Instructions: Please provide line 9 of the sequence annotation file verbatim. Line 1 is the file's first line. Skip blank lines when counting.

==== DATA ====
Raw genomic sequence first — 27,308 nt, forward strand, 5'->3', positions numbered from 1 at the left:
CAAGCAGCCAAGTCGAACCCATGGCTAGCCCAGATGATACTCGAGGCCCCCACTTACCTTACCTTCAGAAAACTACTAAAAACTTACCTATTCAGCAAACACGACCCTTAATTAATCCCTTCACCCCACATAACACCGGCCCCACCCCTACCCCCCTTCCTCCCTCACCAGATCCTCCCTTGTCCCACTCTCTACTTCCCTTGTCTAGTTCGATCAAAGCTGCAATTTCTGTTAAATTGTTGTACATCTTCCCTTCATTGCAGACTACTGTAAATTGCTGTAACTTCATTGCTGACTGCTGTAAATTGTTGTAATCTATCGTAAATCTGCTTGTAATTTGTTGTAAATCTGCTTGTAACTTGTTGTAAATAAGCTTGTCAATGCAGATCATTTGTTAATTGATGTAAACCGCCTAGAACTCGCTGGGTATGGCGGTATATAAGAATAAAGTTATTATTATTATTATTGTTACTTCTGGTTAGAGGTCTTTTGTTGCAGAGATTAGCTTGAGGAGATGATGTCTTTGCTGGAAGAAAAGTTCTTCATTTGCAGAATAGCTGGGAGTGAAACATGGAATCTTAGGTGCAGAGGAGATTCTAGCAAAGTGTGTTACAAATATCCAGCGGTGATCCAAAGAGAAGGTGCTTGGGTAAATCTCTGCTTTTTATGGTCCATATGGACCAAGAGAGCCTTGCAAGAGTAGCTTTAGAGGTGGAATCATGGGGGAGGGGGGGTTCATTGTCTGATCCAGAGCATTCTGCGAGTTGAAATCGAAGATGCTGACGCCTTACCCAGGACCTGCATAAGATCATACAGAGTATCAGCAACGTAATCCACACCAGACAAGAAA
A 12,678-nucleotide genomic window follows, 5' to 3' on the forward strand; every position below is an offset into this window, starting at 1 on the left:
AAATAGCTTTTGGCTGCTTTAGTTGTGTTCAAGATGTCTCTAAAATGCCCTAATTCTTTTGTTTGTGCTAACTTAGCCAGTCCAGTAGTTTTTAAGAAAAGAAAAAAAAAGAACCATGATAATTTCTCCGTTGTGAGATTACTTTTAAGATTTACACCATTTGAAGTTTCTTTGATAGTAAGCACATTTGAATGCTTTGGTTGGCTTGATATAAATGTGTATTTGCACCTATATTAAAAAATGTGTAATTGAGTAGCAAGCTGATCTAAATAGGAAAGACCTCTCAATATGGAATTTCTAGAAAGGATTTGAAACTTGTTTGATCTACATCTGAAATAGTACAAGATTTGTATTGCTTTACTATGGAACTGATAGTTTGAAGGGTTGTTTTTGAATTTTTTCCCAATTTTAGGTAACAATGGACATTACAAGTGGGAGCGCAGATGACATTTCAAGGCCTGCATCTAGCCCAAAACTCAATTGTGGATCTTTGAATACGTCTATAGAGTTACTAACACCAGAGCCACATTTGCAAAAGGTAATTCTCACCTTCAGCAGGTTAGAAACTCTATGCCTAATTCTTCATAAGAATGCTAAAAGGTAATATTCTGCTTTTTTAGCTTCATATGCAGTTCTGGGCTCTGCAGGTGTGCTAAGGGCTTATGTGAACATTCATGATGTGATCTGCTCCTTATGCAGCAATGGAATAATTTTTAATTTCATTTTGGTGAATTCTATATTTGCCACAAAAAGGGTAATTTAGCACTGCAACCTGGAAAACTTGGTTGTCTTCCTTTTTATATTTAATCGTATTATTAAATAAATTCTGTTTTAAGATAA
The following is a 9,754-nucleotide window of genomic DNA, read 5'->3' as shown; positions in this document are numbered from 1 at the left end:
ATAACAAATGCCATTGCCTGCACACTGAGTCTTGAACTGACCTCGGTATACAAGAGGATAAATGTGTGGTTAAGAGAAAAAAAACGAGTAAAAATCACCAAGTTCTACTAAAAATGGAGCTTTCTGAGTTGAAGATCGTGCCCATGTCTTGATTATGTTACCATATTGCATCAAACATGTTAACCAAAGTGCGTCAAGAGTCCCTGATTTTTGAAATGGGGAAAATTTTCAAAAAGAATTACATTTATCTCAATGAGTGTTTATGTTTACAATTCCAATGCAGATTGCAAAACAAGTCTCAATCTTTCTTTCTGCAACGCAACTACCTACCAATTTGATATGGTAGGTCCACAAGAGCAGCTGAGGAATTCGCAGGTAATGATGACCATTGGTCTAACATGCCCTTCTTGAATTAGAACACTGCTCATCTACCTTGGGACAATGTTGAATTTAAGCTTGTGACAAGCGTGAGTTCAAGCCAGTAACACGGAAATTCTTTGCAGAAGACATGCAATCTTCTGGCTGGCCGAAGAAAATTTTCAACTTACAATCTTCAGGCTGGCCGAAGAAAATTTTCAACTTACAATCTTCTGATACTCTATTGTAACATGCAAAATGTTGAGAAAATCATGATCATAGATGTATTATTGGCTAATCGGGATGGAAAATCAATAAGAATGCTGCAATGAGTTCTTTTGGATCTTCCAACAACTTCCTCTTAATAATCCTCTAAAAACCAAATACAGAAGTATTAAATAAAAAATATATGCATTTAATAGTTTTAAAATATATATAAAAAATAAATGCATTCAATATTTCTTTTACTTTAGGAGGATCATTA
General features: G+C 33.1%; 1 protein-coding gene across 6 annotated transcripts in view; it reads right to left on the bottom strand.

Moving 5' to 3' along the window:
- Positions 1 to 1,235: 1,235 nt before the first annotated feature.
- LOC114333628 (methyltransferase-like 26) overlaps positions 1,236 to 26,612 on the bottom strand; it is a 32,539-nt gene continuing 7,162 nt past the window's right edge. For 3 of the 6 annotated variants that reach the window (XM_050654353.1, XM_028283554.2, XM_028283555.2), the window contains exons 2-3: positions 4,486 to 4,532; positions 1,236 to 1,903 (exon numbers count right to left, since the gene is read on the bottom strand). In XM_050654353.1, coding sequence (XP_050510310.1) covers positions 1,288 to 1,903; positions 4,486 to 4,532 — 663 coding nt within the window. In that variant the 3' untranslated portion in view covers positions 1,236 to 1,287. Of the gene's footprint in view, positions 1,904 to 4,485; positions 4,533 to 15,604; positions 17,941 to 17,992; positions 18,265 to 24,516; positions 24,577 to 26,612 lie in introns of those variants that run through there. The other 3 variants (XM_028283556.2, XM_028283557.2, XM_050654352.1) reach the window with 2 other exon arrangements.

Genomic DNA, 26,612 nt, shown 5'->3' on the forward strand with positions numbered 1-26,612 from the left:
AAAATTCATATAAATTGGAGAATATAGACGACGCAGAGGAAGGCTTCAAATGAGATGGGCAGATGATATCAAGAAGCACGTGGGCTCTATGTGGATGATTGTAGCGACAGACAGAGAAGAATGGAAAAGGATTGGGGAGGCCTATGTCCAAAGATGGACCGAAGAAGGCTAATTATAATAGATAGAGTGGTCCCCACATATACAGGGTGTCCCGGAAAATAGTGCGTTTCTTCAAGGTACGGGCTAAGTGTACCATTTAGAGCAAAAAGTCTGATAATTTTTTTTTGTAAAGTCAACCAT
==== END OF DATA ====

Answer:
- Positions 1 to 1,235: 1,235 nt before the first annotated feature.